“Ipe” or Brazilian Walnut (Ocotea Porosa) is a favorite hardwood flooring option often seen in higher-end decor. Because of its beauty and durability, it’s a dearly beloved hardwood species. Despite the name, it has no relationship to the true Walnut tree — and, that’s just one fun fact. Now, let’s take a closer look at one of our favorite wood species:
- Where does it come from?
- What is it known for?
- Why do homeowners and flooring experts love it?
The Ipe Tree
The Brazilian Walnut tree grows throughout South and Central America, in parts of Mexico, and on a few islands in the Antilles. The name is used to encompass an entire genus of tree, Handroanthus. Handroanthus includes at least 30 distinct species, each called by a different name depending on where they grow. The Ipe tree is the national tree or flower of several countries. It is popular in its native lands for the solid wood it produces and its gorgeous flowers — they look like tiny trumpets.
Just How Durable is Brazilian Walnut?
People love Brazilian Walnut lumber’s density and seeming immunity to the forces of nature. It is so dense that it does not float in water, The wood has a hardness that measures at the very top of the Janka rating scale, upwards of 3,500 (more than 2.5 times the hardness of Oak). It is one of the most durable flooring options available.
Moreover, the wood is so durable that you can leave it unfinished in outdoor settings like saunas, decks, and patio furniture. And, like most woods, it will fade to a brownish-grey color in these circumstances. Still, it has been known to last for more than 25 years this way.
Also, Ipe displays an inherent resistance to rot, mold, and insect damage. And, get this – it rates with steel and concrete concerning fire resistance. There’s no wonder why it is famous for boardwalks and other outdoor communal areas along the East Coast. It can withstand decades of abuse from foot traffic, ocean air, and extreme weather. In the end, it will look hardly the worse for wear.
How Can You Spot Brazilian Walnut Flooring Based on Appearance?
The heartwood of Brazilian Walnut tends to vary in color from reddish brown to a sort of yellowish olive or even darker blackish brown. You may see bundles of boards of various shades sold by hardwood retailers. And, the wood displays a fine to medium texture, with grain varying from straight to irregular or interlocked. Over time, the color will fade somewhat under the sun.
Brazilian Walnut is an oily wood with a moderate luster. Because of this, it is an excellent candidate for natural oil finishes. The inherent oiliness, combined with the wood’s density, make it difficult for a urethane finish to cure properly. Fortunately, its natural durability accommodates as much wear as most polyurethane finishes.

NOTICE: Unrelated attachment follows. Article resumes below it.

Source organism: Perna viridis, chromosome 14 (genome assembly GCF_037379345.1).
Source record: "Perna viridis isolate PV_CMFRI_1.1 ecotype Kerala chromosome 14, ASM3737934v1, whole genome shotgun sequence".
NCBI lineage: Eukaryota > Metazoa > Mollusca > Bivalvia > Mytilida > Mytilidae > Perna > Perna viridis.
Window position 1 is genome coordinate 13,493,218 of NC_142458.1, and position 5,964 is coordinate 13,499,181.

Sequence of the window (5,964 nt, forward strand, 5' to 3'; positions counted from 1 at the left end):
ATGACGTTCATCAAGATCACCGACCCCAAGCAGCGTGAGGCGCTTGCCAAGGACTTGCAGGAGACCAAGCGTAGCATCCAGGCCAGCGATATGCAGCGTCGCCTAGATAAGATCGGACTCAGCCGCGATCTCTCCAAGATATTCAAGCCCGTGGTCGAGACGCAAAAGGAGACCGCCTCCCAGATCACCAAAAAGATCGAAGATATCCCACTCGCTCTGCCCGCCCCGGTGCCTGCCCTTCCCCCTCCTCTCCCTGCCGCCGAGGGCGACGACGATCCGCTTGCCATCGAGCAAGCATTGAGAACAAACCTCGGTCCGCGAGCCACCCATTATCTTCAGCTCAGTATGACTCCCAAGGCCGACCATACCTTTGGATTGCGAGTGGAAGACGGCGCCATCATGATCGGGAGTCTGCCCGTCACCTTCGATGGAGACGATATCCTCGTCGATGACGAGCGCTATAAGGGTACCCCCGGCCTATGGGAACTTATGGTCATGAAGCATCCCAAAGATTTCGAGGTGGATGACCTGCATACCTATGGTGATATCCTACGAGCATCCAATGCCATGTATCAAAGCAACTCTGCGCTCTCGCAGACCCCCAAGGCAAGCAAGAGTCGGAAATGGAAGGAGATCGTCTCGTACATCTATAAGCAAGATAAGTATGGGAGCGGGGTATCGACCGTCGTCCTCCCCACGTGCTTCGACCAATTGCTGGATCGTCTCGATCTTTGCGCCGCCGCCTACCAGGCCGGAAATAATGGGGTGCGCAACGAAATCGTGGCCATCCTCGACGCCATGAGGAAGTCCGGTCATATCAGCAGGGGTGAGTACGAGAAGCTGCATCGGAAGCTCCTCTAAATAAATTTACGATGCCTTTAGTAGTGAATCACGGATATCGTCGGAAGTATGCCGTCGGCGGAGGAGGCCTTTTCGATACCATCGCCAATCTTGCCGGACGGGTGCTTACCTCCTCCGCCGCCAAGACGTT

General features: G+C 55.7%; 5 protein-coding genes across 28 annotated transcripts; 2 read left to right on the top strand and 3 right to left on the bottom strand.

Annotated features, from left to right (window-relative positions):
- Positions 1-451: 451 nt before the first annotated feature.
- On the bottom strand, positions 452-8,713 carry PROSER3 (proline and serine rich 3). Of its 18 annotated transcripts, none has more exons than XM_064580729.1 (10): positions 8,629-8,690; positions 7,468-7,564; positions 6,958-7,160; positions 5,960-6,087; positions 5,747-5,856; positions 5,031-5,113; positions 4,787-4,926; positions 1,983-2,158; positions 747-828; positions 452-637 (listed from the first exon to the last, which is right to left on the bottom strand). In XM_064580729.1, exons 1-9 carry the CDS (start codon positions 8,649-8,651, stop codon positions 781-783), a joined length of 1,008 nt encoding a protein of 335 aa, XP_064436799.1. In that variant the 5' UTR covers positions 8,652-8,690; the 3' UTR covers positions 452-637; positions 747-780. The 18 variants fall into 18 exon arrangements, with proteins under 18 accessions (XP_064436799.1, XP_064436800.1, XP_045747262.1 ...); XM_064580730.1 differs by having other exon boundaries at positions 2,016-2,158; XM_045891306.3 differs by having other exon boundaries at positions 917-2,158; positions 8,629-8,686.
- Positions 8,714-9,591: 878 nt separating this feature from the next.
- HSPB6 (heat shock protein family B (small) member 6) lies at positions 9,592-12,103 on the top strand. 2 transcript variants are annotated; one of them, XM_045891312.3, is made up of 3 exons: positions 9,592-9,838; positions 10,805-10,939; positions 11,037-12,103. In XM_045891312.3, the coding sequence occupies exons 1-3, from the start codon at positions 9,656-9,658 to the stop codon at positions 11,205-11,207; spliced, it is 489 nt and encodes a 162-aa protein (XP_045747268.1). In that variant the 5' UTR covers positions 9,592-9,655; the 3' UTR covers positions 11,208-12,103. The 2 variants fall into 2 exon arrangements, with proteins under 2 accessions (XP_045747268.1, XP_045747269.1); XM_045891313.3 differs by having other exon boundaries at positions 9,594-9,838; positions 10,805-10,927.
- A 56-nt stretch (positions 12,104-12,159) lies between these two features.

Tip: If you desire extra protection or a certain sheen, choose a factory-finished Ipe over a site-applied finish. The species’ unusual hardness makes it difficult to work with anyway.
How Much Does Brazilian Walnut Flooring Cost?
Because of its exceptional qualities and comparatively scattered growth in the wild, Brazilian Walnut tends to be pricier than many other species. So, you can expect to pay anywhere between $4 and $9 per square feet of flooring. While this may seem steep, you will likely enjoy Ipe floors much longer than if you choose a less expensive species. Of course, this depends on the type of wear and tear you plan to put on your floors or deck.
Why You Must Keep Sustainability in Mind
One potential drawback to Brazilian Walnut is the traditional harvesting practice. Because this species grows sparsely, spread throughout forests — not in tight groves like many domestic species — it was once common practice to clear-cut vast rainforest areas for small harvests, a practice that leads to deforestation. While this sort of clear-cutting is now illegal in most countries, it is crucial to confirm that your Brazilian Walnut flooring originates from a sustainable source.
The Amazon Rainforest, arguably the most devastated natural habitat on the planet, rests at the center of Brazil. Many times, when you hear a term like “Brazilian Walnut,” “Brazilian Cherry,” “Brazilian Maple,” etc., it can reference wood from unsustainable harvesting practices. So, choose a source that grows/ farms trees specifically to create new timber resources. Ask your flooring manufacturer or retailer if they support the Lacey Act, which works against illegal logging practices to ensure the safety of endangered species and ecosystems.
To date, Brazilian Walnut flooring remains among the top flooring species used in homes and outdoors. Moreover, it is particularly well-suited to our climate here in Colorado. Many people feel like flooring that will withstand the worst you can throw at it (for decades to come) is worth the extra cost. Then again, it may not be the right choice for you. Are you still trying to make a flooring decision? Let us help you choose the right hardwood flooring for your home and lifestyle.
First published on Nov. 5, 2015.